Klamath - 02. JC Boyle Dam to Powerhouse


Klamath, Oregon, US

Disclaimer

02. JC Boyle Dam to Powerhouse (JC Boyle bypass)

Usual Difficulty IV+ (for normal flows)
Length 5 Miles
Avg. Gradient 100 fpm

JC Boyle bypass


JC Boyle bypass
Photo by Josh Strange taken 09/15/02



River Description

This is the bypass reach between the JC Boyle Dam and Powerhouse, and you'll be lucky to catch this run with water in it. It only happens when the reservoir is spilling, but when that occurs this run makes a great five mile run with more challenging whitewater and dramatic scenery than the Hell's Corner run downstream. When it has water, this rarely-boated upper section makes a great extension to the Hell's Corner run.

There are nine distinct Class IV rapids in this section, some of which are as much as a half mile in length. At the higher flows of 1300 and 1600 cfs there are numerous play features to catch on the fly as well as several play spots with eddy service. The long rapids with steep horizon lines provide plenty of entertainment for river runners. Overall, this reach has a creek-like appearance in a basalt canyon with ponderosa pines.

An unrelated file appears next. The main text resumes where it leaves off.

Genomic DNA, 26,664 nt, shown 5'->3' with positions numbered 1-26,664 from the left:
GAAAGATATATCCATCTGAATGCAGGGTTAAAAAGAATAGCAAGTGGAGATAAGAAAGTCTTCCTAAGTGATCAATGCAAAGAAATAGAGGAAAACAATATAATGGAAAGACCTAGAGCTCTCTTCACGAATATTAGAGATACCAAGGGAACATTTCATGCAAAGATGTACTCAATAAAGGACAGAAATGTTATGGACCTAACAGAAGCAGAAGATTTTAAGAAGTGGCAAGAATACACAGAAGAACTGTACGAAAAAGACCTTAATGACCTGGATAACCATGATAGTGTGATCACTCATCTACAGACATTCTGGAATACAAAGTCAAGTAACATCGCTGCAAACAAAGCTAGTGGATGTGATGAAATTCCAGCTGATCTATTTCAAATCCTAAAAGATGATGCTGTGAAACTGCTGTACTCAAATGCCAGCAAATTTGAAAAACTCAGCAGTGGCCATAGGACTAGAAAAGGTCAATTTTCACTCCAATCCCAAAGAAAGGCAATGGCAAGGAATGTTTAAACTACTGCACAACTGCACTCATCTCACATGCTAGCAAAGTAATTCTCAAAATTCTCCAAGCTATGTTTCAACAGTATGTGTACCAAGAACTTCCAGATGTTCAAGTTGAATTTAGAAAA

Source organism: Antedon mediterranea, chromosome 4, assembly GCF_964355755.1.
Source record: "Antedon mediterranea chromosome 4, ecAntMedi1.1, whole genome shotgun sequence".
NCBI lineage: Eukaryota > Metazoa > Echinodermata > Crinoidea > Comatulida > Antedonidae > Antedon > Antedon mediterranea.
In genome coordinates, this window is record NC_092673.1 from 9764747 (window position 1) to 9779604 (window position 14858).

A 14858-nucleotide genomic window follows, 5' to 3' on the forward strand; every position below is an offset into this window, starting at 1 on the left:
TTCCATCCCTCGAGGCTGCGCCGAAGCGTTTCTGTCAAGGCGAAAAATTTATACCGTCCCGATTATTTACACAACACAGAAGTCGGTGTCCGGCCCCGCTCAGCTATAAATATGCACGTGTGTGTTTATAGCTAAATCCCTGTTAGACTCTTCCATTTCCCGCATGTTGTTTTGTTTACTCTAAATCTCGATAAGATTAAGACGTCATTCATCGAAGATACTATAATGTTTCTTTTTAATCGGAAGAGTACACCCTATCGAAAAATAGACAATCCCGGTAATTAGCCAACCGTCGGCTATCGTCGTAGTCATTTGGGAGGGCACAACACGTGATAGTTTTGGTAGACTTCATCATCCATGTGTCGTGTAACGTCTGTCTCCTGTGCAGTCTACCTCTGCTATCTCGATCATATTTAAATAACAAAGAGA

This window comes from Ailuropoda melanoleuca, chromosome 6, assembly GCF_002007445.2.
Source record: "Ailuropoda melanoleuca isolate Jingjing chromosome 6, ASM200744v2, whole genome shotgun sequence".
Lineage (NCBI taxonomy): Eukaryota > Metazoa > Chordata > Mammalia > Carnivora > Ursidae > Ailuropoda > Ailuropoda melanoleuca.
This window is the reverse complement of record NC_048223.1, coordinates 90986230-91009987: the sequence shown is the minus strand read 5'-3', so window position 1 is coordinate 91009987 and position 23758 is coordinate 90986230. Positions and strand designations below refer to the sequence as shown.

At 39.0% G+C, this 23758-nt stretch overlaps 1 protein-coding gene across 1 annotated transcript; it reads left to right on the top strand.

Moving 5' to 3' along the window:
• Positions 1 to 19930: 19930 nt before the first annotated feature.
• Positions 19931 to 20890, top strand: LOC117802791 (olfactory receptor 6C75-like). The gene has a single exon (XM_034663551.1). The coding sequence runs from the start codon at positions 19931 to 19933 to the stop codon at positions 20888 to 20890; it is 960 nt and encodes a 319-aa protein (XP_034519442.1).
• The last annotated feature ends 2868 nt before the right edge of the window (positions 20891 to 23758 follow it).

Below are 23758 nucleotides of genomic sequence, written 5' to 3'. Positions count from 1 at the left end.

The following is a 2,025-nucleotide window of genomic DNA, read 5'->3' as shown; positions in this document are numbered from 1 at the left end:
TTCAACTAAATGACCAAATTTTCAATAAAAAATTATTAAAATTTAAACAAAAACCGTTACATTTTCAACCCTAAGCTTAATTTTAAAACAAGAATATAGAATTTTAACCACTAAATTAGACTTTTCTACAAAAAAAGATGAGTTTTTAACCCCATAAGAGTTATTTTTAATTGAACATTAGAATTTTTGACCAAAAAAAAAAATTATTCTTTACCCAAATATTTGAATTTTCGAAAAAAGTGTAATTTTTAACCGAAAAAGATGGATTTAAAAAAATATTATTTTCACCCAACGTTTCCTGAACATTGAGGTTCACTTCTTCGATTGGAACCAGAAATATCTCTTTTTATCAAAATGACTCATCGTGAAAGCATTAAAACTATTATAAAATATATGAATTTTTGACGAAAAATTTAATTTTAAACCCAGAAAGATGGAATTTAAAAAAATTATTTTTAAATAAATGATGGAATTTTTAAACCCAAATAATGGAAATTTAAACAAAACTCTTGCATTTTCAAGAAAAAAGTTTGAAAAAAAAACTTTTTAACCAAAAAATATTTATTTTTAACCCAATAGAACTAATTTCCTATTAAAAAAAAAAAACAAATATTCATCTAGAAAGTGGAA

American Whitewater worked with Pacificorp, local boaters, and outfitters to coordinate a flow release study on this reach during summer 2002. Hopefully we'll see the day when the river once again provides boating opportunities and improved conditions for the native fishery.


StreamTeam Status: Not Verified
Last Updated: 2018-10-26 16:53:11

Rapid Descriptions

icon of message No rapids entered. If you know names, and locations of the rapids please contact and advise the StreamTeam member for this run.

User Comments

Users can submit comments.

No Comments



Do more than just check gauges; join over 5,000 AW members today.


Or, consider donating


Associated Projects

  • Conservation System
    The National Landscape Conservation System represents the crown jewels of BLM lands and rivers.
  • Klamath Restoration (OR & CA)
    AW supports restoration of the Klamath River for the benefit of salmon while providing appropriate opportunities for whitewater recreation.

Documents